Monday, March 23, 2015
Here I have completed the second pass, again using thin layers of oil and slowly building up the intensity of the colors. I looked carefully at the patterns that I could see in the glass and tried to reproduce them as I saw them. There was quite a lot of irregularities in the glass even though this bottle came out of a mold ( there are slight vertical lines on the sides where the edges of the mold join) so they were an important component and had to be included. I'm getting close to finishing the bottle now, I still have the shadow to do and also am thinking about slightly darkening the background, with a further subtle darkening of the foreground - we'll see how that goes.
Sunday, March 22, 2015
I have only recently returned to the studio after having been away for 2 months and had not been able to log into my blogger account so unfortunately no posts until now. I do hope to catch up with these soon as I have a lot of new paintings to update - this bottle being the first of them.
I have a love for bottles of all shapes and sizes so when I saw this interesting pale green one that went from a square base to a round top, I knew that I had to add it to my collection. Meaning to paint it some time ago, I only recently got around to it! Starting with a gessoed panel (which I have to say is just about my least favorite surface on which to paint) and first laid in a thin even grey over the whole surface. When that had dried, I lightly drew in the outline using thinned oil taking care to get the correct shape and perspective. Painting very thinly as if I was using watercolors, I then put down washes of oil color using soft tipped brushes trying all the while to represent the various qualities of the bottle. The panel was then put aside to dry for a few days. Next I'll darken some of these initial tones and add more details.
Saturday, January 17, 2015
Over the last year, I have been slowly completing paintings that I started some time ago. Most of the time these pieces don't need a lot of work to finish them and that was the case with this one. Initially I wasn't that happy with the way the rocks came out so decided to re-paint that area. This took longer than usual (naturally) and was only finished late last week. Although this is a medium-sized painting, I feel that this is more of a study and I hope to get to finish a larger version of it sometime in the future.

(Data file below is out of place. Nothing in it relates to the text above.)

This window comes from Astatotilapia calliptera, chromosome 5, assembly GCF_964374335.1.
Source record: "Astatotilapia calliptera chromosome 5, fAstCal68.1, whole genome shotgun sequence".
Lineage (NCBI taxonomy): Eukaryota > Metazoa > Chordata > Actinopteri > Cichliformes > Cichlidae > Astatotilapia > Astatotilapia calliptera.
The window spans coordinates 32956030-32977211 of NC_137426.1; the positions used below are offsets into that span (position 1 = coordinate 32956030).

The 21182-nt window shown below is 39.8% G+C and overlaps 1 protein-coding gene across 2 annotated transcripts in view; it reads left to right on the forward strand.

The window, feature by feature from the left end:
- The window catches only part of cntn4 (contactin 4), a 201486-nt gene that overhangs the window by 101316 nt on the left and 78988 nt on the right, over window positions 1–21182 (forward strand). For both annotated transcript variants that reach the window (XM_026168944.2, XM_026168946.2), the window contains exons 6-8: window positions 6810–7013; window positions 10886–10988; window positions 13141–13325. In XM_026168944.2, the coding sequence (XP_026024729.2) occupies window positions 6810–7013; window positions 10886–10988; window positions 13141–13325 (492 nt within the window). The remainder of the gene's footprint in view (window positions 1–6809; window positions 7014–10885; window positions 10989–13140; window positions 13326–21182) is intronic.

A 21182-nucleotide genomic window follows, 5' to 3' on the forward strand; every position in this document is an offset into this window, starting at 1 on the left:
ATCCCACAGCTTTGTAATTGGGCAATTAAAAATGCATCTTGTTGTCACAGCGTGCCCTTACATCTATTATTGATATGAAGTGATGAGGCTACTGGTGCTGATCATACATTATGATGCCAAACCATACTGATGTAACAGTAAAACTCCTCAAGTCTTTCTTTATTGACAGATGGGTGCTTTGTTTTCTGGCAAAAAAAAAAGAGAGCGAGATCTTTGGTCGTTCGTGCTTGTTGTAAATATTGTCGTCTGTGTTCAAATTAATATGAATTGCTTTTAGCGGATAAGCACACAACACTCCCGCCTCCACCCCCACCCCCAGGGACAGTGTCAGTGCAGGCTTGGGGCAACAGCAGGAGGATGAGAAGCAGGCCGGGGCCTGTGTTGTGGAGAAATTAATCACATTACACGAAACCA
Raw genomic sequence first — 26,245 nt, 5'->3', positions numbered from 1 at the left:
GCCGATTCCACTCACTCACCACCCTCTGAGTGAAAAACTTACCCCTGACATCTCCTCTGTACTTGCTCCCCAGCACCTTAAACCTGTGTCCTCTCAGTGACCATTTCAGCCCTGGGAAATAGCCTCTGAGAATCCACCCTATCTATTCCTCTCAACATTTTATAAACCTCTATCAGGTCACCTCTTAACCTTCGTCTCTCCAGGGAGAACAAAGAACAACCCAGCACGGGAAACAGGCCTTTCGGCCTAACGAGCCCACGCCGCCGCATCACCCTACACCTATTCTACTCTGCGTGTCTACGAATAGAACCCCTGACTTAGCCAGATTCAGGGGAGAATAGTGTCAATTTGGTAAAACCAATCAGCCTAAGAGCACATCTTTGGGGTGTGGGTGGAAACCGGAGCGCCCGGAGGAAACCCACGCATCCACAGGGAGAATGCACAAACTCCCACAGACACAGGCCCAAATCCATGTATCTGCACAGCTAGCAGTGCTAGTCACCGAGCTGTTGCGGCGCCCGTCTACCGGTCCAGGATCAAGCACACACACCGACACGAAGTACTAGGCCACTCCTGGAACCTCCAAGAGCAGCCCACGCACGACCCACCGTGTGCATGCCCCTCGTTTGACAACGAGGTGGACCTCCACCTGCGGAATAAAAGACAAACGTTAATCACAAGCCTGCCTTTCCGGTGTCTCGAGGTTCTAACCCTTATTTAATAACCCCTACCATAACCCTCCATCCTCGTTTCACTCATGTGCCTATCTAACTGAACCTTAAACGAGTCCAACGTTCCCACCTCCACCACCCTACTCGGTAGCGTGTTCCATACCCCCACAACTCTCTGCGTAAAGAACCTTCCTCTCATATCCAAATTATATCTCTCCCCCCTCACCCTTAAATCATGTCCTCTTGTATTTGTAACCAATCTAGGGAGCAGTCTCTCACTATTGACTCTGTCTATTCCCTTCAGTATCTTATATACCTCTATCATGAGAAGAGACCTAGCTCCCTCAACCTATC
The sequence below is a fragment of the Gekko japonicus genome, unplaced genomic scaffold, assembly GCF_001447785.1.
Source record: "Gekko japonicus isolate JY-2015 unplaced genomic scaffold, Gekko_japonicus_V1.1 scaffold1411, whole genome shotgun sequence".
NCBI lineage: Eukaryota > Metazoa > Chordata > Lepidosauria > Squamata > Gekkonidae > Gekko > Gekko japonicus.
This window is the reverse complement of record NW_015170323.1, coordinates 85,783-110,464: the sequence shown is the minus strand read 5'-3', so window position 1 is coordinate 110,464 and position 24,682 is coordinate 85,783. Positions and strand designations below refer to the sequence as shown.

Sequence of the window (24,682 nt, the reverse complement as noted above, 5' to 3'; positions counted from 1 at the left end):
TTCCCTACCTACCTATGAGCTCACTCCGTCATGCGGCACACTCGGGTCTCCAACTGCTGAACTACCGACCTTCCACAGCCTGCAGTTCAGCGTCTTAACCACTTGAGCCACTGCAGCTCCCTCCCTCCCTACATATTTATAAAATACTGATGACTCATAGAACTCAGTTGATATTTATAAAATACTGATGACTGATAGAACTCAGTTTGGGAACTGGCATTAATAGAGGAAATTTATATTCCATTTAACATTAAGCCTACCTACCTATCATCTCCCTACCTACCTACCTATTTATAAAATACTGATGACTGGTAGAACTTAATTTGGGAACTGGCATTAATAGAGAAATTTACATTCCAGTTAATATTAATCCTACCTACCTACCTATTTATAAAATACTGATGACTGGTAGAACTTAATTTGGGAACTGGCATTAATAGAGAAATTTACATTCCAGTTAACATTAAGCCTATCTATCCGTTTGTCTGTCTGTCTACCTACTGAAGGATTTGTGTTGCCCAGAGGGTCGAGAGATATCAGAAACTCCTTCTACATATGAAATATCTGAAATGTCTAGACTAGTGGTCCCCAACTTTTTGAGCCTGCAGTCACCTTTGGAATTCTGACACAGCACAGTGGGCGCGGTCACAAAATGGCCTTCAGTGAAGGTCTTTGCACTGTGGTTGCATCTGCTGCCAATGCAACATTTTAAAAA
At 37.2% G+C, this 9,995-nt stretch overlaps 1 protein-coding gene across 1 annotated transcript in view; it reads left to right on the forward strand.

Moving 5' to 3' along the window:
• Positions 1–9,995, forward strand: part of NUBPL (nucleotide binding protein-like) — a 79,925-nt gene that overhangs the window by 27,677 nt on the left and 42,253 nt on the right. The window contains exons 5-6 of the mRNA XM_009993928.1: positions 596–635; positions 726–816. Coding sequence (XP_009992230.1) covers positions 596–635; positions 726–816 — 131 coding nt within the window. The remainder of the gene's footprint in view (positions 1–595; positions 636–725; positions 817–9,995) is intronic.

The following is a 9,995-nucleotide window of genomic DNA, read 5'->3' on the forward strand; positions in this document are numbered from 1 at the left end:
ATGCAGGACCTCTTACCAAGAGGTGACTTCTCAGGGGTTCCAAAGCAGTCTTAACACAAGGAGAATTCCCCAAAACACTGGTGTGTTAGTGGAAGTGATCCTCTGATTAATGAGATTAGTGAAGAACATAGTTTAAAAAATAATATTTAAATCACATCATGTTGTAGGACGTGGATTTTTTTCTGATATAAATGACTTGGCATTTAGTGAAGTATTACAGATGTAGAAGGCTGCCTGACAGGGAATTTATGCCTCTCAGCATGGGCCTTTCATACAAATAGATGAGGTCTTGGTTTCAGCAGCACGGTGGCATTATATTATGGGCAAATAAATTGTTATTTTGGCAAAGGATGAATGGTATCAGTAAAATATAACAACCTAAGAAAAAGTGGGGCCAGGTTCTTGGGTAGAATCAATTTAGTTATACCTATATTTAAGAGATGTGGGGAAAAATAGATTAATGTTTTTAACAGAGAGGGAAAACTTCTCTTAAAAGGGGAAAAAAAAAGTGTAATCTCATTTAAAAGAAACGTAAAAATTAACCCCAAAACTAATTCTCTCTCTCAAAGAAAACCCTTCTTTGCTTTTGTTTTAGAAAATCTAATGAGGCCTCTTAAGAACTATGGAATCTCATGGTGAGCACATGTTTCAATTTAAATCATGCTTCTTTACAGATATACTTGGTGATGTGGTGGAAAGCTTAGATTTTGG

I first came across this scene many years ago when I lived in Hong Kong. The huge roots of a Banyan tree cascaded down the hillside, hugging the contours of the surface rocks and provided support for the massive tree above. In a space between the roots, a government worker had painted a fire hydrant marker showing the direction of the closest hydrant and also the type of water etc. The scene had a huge impact upon me when I first saw it and I knew back then that I would do a painting of it. I loved the various elements of the scene which I felt brought man and nature together. A few studies followed then I set to work on a larger stretched canvas using oil paints. Over the years I did bits and pieces here and there before finally getting my act together and finishing the work. Size is 24" x 36" (61cm x 92cm), oil on canvas. Private collection.
Monday, December 29, 2014
Here are a few illustrations I did a long time ago for a proposed book of birds. The plate above was to include Little and Chinese Egrets (you can faintly see the pencil outlines) but only the Great Egret was completed.
This plate included some of the tern species seen in South-east Asia, again not completed mainly because I couldn't find a publisher willing to sponsor the time and money to do the project. Both illustrations gouache on paper, size about 11" x 7".
Friday, December 26, 2014
I finally finished this large painting that was started some time ago. Since sky patterns and colors at dusk (and dawn) change so rapidly, I was only able to do a small study in my sketchbook before the colors faded to grey as the sun set lower below the horizon. A few photos helped my memory along when it came time to do the actual painting, and since I had planned on doing a large version, I first painted a smaller study (about 9" x 12") to help solidify the design etc. A graduated deep and slightly greyish-blue was laid in first from top to bottom then the darker clouds were painted in. The lower areas of the clouds that were picking up the last rays of the sun were carefully added and I continued working my way down to the horizon. I kept the land below simplified in tones of grey so all the focus was on the sky and when that area was completed, went back to the sky for some of the final details in the clouds. Size is 30" x 40" (76cm x 102cm), oil on canvas.
Monday, November 24, 2014
I did this young Bald Eagle study some time ago, working this time in oils instead of watercolor as I usually do. I actually prefer the look of immature Bald Eagles as apposed to the adults of the species - probably because I haven't been able to properly resolve painting a basically white head against the contrasting dark body. Perhaps some day I'll be able to work it out but until then I am enjoying working on these young eagle studies. Size is 12" x 9" (30cm x 23cm), oil on board.
Friday, October 31, 2014
After much time spent working over the rocks, I decided to finish the figure trying to bring completion to the work. I started by slowly laying in washes of color building up tone and form. This process took a surprisingly long time but eventually I got to the point where I was happy. I'll put the painting away for awhile and will probably do some work to it at a later date but for now this is as far as I can take it. Size is 22" x 30" (560mm x 762mm), watercolor on Arches paper.